NEGOTIABLE INSTRUMENTS. A nego tiable instrument is a document which, by indorsement and delivery, or by mere delivery, passes the full title to the benefit of the instrument to the transferee, who takes it bona. fide and for value, irrespective of any defects that there may be in the transferor's title, and on which the holder is able to sue in his own name.
A cheque, bill, and promissory note are negotiable instruments, and the Bills of Exchange Act, 1882, provides that where a person is a holder in due course he holds the bill free from any defect of title of prior parties and may enforce payment against all parties liable on the bill. A holder in due course is a holder who takes a bill com plete and regular on the face, before it is overdue, in good faith and for value and without notice of any defect in the title of the person who negotiated it. The negoti ability, however, may be destroyed by a restrictive indorsement such as " Pay John Brown only." A cheque crossed " not nego tiable " warns the holder that he obtains no better title than the person had from whom he obtained it. (See " NOT NEGOTIABLE " CHEQUE.) In addition to cheques, bills, and promis sory notes, the following are examples of negotiable instruments : bank notes, coin of the realm, treasury bills, foreign bonds, share warrants and share certificates to bearer. Debentures, payable to bearer, of an English company have in recent years been held by the Courts to be negotiable instruments. It does not follow that because an instrument is a negotiable instrument in the country where it has been created, that it will be regarded as such in this country. To make it a negotiable instrument in this country there must be evidence that it is the custom of merchants to treat it as negotiable. Bigham, J., said (in Edelstein v. Schuler, 1902, 2 K.B. 144) : " The time has now passed when the negoti ability of bearer bonds, whether Government or trading bonds, foreign or English, can be called in question in the English Courts." The difference between a document which is a negotiable instrument and one which is not may be illustrated by, say, a bearer bond of the Japanese Government and a bill of lading. The person to whom the bearer
bond is delivered, if he takes it in good faith, and for value and without notice of any defect in the transferor's title, obtains an absolute right to the bond even if it should subsequently appear that the transferor had stolen it and had therefore no title to it. In the case of a bill of lading, which is a symbol of goods, the person to whom an indorsed bill of lading is delivered obtains a right to obtain possession of the goods, but if the transferor had no title, or an imperfect title, to the bill, the transferee cannot obtain anybetter title than the transferor had. If the trans feror had no title, the transferee cannot obtain a title.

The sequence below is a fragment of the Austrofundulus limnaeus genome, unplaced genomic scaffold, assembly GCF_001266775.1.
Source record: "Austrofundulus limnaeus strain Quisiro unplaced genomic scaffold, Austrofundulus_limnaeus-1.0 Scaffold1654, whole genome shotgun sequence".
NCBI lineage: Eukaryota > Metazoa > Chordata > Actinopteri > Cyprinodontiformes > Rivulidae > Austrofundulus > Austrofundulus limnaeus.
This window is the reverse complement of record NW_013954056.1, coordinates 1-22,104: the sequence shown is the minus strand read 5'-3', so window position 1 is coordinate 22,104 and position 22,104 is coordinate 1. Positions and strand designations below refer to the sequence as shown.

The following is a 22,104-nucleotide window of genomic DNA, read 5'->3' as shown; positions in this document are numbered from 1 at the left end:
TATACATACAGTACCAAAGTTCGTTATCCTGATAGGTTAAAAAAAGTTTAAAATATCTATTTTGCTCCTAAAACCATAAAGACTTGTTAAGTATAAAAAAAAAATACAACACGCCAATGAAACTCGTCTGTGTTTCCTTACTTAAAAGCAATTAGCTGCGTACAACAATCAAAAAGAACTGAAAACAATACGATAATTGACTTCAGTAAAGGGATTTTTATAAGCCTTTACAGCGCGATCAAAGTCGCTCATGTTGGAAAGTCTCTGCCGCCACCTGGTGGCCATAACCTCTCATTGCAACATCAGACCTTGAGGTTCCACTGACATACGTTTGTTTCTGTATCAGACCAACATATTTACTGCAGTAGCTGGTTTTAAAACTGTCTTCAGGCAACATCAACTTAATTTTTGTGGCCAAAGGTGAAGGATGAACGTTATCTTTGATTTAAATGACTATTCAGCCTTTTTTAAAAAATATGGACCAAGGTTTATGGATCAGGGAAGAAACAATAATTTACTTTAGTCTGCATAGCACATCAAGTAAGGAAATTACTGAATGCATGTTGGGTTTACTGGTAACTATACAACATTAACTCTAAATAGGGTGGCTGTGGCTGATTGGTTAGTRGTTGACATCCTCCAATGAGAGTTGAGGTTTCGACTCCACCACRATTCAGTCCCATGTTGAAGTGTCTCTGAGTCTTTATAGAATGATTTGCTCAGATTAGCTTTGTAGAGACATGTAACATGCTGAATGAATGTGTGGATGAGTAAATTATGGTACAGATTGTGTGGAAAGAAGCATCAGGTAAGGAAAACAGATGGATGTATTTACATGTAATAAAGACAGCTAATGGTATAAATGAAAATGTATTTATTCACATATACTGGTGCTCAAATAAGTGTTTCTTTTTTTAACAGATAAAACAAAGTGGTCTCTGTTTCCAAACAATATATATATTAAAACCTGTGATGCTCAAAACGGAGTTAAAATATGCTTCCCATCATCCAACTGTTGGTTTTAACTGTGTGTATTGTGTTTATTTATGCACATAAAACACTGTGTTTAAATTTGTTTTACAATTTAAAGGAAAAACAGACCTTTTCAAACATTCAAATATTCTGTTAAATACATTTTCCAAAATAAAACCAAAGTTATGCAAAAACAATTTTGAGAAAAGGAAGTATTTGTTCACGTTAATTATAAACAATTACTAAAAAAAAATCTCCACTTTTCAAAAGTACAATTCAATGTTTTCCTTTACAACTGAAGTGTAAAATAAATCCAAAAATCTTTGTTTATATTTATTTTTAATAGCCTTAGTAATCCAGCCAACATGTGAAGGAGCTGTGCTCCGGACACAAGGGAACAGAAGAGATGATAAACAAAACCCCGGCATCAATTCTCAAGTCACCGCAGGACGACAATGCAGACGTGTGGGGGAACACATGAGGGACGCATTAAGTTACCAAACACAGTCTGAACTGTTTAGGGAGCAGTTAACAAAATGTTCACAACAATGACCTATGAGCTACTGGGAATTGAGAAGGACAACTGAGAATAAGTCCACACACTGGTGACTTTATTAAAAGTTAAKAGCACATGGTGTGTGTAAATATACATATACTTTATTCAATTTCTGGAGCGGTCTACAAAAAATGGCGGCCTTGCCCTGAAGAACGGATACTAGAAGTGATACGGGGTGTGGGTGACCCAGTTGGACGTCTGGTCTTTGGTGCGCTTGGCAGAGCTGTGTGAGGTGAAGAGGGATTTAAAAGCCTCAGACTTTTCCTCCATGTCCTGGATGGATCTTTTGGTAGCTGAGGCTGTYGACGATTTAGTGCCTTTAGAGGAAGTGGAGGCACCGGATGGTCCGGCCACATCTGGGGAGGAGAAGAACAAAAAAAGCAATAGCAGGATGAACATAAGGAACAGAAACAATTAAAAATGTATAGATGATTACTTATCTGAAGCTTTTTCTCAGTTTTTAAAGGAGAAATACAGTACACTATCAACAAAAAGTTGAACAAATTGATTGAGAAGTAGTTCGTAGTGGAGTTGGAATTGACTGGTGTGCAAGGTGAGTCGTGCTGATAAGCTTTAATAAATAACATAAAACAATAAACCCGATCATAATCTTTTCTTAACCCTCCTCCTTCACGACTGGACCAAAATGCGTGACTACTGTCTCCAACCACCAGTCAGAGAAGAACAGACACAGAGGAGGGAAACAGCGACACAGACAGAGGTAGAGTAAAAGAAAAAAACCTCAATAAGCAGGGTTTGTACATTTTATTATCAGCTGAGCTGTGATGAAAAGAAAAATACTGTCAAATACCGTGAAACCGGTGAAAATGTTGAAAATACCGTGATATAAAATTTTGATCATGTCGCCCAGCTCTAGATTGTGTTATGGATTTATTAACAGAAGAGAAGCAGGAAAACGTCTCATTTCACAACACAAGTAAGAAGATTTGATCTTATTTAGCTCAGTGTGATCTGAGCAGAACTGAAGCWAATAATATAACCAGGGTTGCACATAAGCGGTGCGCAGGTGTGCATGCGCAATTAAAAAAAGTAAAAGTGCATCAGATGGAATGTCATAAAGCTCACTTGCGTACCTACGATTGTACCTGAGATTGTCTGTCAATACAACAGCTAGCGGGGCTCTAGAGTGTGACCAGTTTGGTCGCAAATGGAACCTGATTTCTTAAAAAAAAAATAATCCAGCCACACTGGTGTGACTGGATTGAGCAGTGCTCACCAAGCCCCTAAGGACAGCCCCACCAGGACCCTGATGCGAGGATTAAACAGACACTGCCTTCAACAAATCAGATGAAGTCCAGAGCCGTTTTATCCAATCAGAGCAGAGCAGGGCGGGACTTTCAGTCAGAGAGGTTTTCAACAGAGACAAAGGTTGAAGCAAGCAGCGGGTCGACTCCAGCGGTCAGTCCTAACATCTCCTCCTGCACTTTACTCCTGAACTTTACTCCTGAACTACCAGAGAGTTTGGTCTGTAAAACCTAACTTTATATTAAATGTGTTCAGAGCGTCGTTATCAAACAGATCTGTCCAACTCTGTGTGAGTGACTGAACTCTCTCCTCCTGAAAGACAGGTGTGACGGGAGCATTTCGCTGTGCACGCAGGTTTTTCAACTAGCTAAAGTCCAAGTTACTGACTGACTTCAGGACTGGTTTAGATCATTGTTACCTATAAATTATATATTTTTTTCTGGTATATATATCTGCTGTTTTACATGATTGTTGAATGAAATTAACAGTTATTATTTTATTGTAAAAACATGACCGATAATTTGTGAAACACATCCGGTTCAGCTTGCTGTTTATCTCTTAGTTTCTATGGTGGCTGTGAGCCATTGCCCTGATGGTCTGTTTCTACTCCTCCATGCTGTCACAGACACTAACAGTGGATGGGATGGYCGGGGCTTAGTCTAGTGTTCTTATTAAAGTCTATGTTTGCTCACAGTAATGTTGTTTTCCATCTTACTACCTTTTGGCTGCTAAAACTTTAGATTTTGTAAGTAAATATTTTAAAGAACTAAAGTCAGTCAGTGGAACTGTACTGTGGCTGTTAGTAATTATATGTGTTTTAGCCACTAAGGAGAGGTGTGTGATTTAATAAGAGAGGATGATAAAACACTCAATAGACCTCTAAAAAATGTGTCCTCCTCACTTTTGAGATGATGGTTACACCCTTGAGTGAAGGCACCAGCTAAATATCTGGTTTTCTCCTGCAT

Certain American railroad certificates which pass by delivery when the transfer on the back has been signed are not negotiable instruments. (See AMERICAN RAILROAD CERTIFICATES.) Where a negotiable instrument is given as security, a banker usually takes a memoran dum or agreement stating the purpose for which it is pledged, though a memorandum is not absolutely necessary. A deed of transfer is not required for bearer bonds, as they pass by mere delivery and the banker obtains a valid security, even if the person from whom lie received the bonds had stolen them or the bonds formed part of a trust. But it is essential to his security that when he took the bonds he had no notice of the defective title of the transferor. It would appear that mere negligence in taking a negotiable instrument does not fix a transferee with notice of a defective title ; but the transferee must be able to show that he took the security in good faith and for value. The law is very clearly laid down in the case of London Joint Stock Bank v. Simmons (1892, A.C. 2111), and in the course of his elaborate judgment Lord Ilerschell made use of the following expressions : " It is surely of the very essence of a negotiable instrument that you may treat the person in possession of it as having authority to deal with it, be he agent or otherwise, unless you know to the contrary, and are not compelled, in order to secure a good title to yourself, to inquire into the nature of his title, or the extent of his authority.